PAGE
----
If you are trying to find the value or price of a comic book there are some important items you must have. This post will discuss the first important item.
When I was purchasing large numbers of comic books I would receive many unsolicited online offers. I would typically receive an e-mail like this:
I have some comic books that look old. Do you want to buy them. How much are they worth.”
Well, there’s not too much to follow up on when you receive that e-mail. Most people don’t write that poorly, but surprisingly enough, they won’t give you much more information than my example. The first step to find the true value of your comic books is to have an accurate description.
An accurate description of a comic book consists of three things:
- The Title with volume number if applicable
- The issue number
- The condition
An accurate description will accomplish a couple of things for you.
First, it will demonstrate to the potential buyer that you know the lingo of comic book collectors. The fact that you have at least basic knowledge of what you own will give you a better chance of not getting what I would call a rip-off offer. What I mean is this: if you write or call buyers and say “Hey, I have some old X-men will you buy them” it telegraphs that you are an amateur, and ripe for the picking. If you say “I have X-men #23-56 all in VG condition” there is a far better chance the person on the other end will assume you’ve done your research (which you have) and aren’t ready to get robbed.
Second, an accurate description will increase your chances for better offers when selling your comic books. Now this is different than the outright attempt to screw you mentioned above. Honest dealers won’t try to take advantage of you anyway. But, they don’t have time to sift through messed up descriptions in hope that you have something good. Honest dealers are usually busy, so they will probably ignore your communication. This then puts you right back into the hands of the crooks and those who don’t have the resources to give you a good price.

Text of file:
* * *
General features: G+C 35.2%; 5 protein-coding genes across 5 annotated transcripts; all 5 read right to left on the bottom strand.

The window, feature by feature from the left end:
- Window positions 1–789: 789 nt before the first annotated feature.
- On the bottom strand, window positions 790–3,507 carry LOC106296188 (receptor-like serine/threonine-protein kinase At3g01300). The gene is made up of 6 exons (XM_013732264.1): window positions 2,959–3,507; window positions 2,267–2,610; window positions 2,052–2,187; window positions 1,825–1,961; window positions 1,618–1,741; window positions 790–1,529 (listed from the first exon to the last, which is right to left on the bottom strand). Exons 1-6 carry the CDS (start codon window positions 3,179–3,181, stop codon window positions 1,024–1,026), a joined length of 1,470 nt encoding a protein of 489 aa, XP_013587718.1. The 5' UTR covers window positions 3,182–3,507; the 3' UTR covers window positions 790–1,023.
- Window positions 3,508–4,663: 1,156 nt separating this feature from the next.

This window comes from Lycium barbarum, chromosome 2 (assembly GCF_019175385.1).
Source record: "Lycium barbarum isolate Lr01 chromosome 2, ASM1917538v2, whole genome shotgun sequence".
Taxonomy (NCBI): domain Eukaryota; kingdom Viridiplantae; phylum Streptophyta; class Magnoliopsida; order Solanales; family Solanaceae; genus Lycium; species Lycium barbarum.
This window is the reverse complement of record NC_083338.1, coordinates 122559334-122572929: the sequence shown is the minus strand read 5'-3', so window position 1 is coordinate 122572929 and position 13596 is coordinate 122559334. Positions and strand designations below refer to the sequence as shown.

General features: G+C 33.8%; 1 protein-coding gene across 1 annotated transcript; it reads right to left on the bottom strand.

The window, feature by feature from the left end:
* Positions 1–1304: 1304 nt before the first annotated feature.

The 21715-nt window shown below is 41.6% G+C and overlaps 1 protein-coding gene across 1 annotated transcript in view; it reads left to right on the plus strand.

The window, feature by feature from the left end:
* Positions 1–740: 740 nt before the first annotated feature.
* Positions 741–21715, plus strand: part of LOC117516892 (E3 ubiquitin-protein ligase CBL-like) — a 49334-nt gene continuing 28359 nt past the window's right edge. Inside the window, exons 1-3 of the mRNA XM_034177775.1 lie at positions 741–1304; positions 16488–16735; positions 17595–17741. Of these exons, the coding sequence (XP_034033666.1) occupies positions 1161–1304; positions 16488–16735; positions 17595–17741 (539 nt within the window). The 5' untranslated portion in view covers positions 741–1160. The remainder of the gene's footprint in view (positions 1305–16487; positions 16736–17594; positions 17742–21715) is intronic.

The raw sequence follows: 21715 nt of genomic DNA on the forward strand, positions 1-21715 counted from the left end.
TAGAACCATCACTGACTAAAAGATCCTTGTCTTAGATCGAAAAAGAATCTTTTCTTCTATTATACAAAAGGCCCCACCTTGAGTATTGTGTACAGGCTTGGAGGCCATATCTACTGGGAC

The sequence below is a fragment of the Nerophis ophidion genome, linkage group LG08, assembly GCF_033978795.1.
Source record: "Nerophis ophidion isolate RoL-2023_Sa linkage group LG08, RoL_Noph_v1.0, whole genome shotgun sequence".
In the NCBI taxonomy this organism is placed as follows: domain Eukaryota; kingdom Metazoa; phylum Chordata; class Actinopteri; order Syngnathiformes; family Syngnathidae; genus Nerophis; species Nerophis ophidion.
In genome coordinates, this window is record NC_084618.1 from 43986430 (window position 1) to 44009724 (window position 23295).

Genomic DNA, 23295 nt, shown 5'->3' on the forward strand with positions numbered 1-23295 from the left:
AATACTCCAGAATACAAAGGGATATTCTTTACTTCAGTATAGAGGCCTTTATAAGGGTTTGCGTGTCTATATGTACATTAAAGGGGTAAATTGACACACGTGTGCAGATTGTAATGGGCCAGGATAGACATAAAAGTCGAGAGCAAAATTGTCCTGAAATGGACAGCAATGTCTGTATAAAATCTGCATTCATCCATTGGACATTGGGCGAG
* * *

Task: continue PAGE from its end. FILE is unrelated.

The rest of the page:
Let’s look at the first two items in the description, the title and issue number.
Be aware that many comic book series have been restarted several times. The are more than one series of Iron Man, Punisher and many, many others. If you get a book that says it is “Number 1”, make sure you look inside, usually on the inside cover or first “splash” page for the volume number. There is a huge difference in price between a Flash #105 1950’s series and a Flash #105 from the 1987 series. Like several thousand dollars difference. I know with that example it would seem obvious, but there are several modern series that were very close together in time, and may even be confused with a “mini-series” of four or more comics.
The issue number is self explanatory. It is difficult to mess this up and there aren’t many variations. Remember, in the end you should have something like this:
Amazing Spider-man #29
or Flash (2nd Series) #3
It may seem simple, but you would be amazed at how many times this gets messed up. Now that this step is complete it is time to get into the real work. From this point on, arriving at the correct value gets a little trickier.
Next Lesson – Grading